Avocado from Mexico exports will increase 3.54%
According to the agency's director, Armando Lopez, producers plan to send abroad up to 1'100,000 tons, 37,672 more than exported in the 2018-2019 season.
"This season that began (in July) we plan to send over 914,000 tons to the United States and some 188,000 to 200,000 to destinations other than Canada, Japan, and China," he explained in an interview with MILENIO.
During the last three years, export levels of avocado from Michoacan, the main producing state in the country, have shown an upward trend, not only in the United States, which is the most important market for the product but also in European countries.
In the 2017-2018 season, 869,057 tons were exported to the United States. A year later the figure rose to 914,530 tons sent to the U.S. market, in addition to 147,798 sent to other countries.
"There are places where even though we do not have promotion we are current, for example in Central America, Honduras, Salvador, Guatemala, and although we do not send much to Europe, we have a presence in important markets such as Holland, Spain, and France," explained Lopez.
The producer explained that from August comes the growing curve for exports, in addition to having enough space to have a quality product.
"Of course our surface area is quite large and we have a variety of land which contributes to the new harvest and does not lower levels".
Mexico seeks to break the record of avocado export to the United States
The Association of Producers and Packers Exporters of Avocado of Mexico (Apeam), placed the first stone of what will be the Casa del Aguacate or Casa Apeam where producers, members of the Mexican government, as well as the United States, will be concentrated to project the export sector.
In a statement, the agency said that the numbers of shipments avocado from Mexico to the United States, show an increase of 5.23 percent in the volume sent over last season, reflecting that there was enough fruit to supply this and other markets.
"Avocado from Mexico plans to send 1'42,501 tons of Mexican avocado to the U.S. for the 2019-2020 season, while to other markets the projection is 188,513 tons".
With the help of the Hass Avocado Importers Association of Mexico (MHAIA), APEAM has worked to increase consumption of Mexican avocado in the neighboring country and thus promote the welfare of producers and packers from Michoacan.
Since 1997, APEAM has been the only cooperating partner of the United States, through the Department of Agriculture of that country, for the export of Mexican avocado; "it has also been in charge over the years of promoting the fruit under the brand Avocados From Mexico, its marketing arm".
Jalisco, the 2nd national producer of avocado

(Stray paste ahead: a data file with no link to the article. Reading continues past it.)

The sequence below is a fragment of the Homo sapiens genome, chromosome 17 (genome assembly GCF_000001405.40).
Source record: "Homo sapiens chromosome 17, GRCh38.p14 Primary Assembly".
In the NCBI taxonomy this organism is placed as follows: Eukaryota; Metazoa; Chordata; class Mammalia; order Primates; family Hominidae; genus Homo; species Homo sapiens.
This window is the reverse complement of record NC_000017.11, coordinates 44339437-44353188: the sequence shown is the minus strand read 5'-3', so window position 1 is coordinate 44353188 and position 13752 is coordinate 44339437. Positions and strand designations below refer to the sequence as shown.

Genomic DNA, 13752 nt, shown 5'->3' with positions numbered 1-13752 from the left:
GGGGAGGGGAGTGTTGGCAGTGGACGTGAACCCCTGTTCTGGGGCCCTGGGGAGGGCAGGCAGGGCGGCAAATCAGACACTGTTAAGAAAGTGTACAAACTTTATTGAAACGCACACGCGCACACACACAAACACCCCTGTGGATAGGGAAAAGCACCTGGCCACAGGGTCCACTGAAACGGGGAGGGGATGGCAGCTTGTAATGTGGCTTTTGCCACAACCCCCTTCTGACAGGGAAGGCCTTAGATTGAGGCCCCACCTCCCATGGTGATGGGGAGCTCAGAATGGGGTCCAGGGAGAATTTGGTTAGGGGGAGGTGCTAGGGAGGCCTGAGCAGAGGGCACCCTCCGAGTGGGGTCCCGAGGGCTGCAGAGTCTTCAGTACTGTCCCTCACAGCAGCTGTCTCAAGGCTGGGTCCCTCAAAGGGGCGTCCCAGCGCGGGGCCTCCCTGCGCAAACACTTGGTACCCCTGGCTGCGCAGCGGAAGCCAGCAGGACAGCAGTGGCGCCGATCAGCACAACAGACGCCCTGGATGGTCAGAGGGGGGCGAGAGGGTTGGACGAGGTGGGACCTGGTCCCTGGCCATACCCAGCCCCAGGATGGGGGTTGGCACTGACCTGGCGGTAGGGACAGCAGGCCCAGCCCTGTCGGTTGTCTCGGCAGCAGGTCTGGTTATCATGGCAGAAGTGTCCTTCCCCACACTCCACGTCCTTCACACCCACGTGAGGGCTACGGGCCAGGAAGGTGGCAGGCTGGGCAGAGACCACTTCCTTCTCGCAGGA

Jalisco was ranked as the second national producer, having harvested 169 thousand 688 tons in 2017, according to the SIAP Agroalimentary Atlas 2018, while Michoacán remains the leading producer by contributing one million 477 thousand 263 tons.
The Ministry of Agriculture, Livestock, Rural Development, Fisheries and Food (Sagarpa), through the Agri-Food and Fisheries Information Service (SIAP), has included the entity, to update this pattern, with the purpose of continuing the work and responsibility in the definition of policies, programs and public incentives specialized in agricultural production.
Another fact to note is that avocado production in Jalisco grew 315 percent between 2012 and 2017, from 40 thousand 846 tons to 169 thousand, already mentioned, thus contributing to the important national production of this food for tables of Mexico and the world.
In the state there are 75 avocado municipalities; the main producer is Zapotlán El Grande with three thousand 489 hectares planted at the close of 2016, followed by San Gabriel with 2,661, then Gómez Farías with 1,661 and also Concepción de Buenos Aires with 1,459 thousand.
On Tuesday, the price of Mexican avocados rose by a third, the single-day increase in fruit in almost a decade, as businesses rushed to meet the huge US demand amid fears of a border closure.
The price of Hass avocados, a greasy variety of soft fruit grown in the state of Michoacán, in the western part of the country, rose to 390 pesos per 10 kilograms, the largest daily increase since a rebound of 48 percent in April 2009. This increase is a sign of the impact on food prices of Donald Trump's threats to close the border with Mexico, in an attempt to contain what the US president considers a flood of undocumented immigrants.
"Companies try to get as much avocado as possible for the US market before that happens," said David Magana, a senior analyst who covers the sector at Rabobank.